Misinformation madness: The negative impact of false information spread by social media


Kendall Jarvis

Misinformation is easily fed into social media users’ minds due to the quick nature of posting to these platforms.

Kendall Jarvis, News Editor

Recently, misinformation has been spreading faster than ever with the growing usage of all social media platforms. This issue poses a threat to intellectual integrity and society’s natural flow of factual information.

Misinformation has plagued all platforms of social media by changing people’s viewpoints and forcing products and ideas posed as facts at them. One of the most notable platforms for the spread of false information is Facebook. Facebook has been criticized by many for the unfiltered spread of misinformation that instills users’ minds with evidence that is false. 

These criticisms were followed by Facebook’s choice to take action and hire independent fact-checkers for all posts on the website. Fact-checking on Facebook began in 2016, but the full-force usage of this system didn’t occur until after the Coronavirus outbreak, around October. 

Facebook saw backlash from many of its users, mainly from the right, with claims of censorship. Some of the fact-checkers responded by sharing the mathematical nature of false information for both sides of the political spectrum, showing more issues on the right. 

Senior Hannah Troendle, a social media user, stated, “[Misinformation] is all around us and I didn’t see the damage of it until the last election. There was a lot of false information about each candidate and the two parties.”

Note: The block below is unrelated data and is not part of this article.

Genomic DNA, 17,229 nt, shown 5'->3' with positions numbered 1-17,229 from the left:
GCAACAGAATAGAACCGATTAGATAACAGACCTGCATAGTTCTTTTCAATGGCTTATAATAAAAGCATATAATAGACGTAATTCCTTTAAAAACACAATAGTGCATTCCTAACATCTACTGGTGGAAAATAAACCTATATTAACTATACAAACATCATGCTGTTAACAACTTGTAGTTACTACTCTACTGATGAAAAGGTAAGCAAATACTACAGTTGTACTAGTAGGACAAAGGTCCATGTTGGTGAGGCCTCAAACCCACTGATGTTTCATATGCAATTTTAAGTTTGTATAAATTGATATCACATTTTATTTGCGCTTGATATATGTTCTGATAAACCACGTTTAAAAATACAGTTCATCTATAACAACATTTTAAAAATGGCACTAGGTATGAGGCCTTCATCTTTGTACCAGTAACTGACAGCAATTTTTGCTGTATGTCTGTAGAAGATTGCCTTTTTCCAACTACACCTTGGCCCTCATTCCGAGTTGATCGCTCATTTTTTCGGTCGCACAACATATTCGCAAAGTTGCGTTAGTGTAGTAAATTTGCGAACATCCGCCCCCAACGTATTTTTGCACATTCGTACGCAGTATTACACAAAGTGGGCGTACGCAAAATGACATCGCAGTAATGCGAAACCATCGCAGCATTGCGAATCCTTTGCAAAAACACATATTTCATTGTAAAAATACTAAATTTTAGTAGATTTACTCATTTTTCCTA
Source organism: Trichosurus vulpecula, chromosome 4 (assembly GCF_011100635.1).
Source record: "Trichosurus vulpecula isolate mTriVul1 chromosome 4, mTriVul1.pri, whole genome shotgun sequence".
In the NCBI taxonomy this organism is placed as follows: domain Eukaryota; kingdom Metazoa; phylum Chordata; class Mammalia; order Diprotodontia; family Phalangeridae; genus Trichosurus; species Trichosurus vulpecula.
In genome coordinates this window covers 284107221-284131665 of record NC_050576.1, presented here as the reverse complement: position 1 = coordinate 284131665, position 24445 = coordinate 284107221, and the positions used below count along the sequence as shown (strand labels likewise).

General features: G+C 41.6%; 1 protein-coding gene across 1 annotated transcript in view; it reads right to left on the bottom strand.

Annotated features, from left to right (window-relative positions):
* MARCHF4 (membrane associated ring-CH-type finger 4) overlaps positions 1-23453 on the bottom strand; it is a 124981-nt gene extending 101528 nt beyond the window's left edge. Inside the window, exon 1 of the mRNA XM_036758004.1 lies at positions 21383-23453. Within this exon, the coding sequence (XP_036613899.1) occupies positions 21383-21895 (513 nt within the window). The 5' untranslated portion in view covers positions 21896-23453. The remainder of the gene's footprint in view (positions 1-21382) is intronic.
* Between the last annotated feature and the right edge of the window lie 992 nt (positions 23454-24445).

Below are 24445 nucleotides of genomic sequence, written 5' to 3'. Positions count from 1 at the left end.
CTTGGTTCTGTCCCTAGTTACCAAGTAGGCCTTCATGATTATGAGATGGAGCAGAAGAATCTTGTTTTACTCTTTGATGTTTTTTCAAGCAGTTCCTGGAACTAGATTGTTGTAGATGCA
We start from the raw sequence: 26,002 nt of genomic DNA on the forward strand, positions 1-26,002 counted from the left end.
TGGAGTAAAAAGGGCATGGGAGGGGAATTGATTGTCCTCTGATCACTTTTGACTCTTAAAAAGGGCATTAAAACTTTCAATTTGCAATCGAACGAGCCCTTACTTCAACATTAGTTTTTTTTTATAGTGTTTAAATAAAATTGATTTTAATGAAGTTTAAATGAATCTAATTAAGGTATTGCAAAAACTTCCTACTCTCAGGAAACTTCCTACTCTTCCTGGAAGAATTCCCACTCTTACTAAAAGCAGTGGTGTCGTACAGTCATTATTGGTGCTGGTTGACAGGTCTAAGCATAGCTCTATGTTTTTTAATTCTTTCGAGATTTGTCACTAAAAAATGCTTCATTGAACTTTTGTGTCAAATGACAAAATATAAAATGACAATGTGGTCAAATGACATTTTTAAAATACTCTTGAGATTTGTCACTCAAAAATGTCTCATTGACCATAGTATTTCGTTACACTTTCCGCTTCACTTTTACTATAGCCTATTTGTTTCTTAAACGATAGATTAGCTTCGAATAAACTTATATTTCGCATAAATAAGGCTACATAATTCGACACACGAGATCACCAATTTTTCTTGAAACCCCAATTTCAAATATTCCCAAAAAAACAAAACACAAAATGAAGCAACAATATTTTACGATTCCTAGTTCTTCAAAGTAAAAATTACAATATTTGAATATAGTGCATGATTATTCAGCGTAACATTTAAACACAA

Although Facebook sees mostly political misinformation, other platforms, including Tik Tok, have seen issues with other areas of false information. Tik Tok has allowed many people to become micro-influencers or people who have a limited number of followers and use personal stories to influence their audience.

Influencers can earn thousands of dollars through advertisements in their feeds creating a big pull to spread information about products to make a profit. To users, micro-influencers are more real and believable, leading them to buy companies’ products. While this is somewhat true, many influencers accept these advertisements without an honest belief in the benefits of the product. 

Many controversies have arisen due to celebrities and other influencers supporting products they do not actually use. This form of misinformation impacts society just as equally as a false political post because it determines what users consume. The consumption of products is built off trust and favorability of a product, and the misinformed influence on these products harms consumers’ ability to weave through the information blasted at them.

Senior Ava Satterfield, another social media user, shared her experience with social media influencers selling products. “I’ve definitely been persuaded to buy things that influencers have promoted. One that really sticks out to me is my lifting shoes that were recommended by some cross-fitters I follow,” she shared. Troendle also commented on the selling of products stating that she won’t buy any products only recommended by influencers. 

While these platforms have been attacked for the spread of misinformation on their apps, many others have avoided questioning with no apparent reason. Another platform, Instagram, has become extremely popular for spreading political information among teens. Many users, one of the most popular being Feminist, dedicate their account to spreading information about current political topics. 

But, these posts are not questioned, as Instagram does not have the same fact-checking policies as Facebook. Problems like this are also seen on Twitter, which allows users to voice their opinions. Oftentimes, opinion is blended into facts giving posts sharing half-true information. 

Satterfield shared her opinion on where the line between misinformation and censorship should be drawn. “I think fact-checkers on social media sites should be commonplace. Although it is okay to share your opinion, those people should make it clear that it is not a fact,” she stated.

As social media platforms continue to evolve and popularize, the concern of misinformation will have to be addressed and policies will have to be made to protect censorship and stop the spread of false information.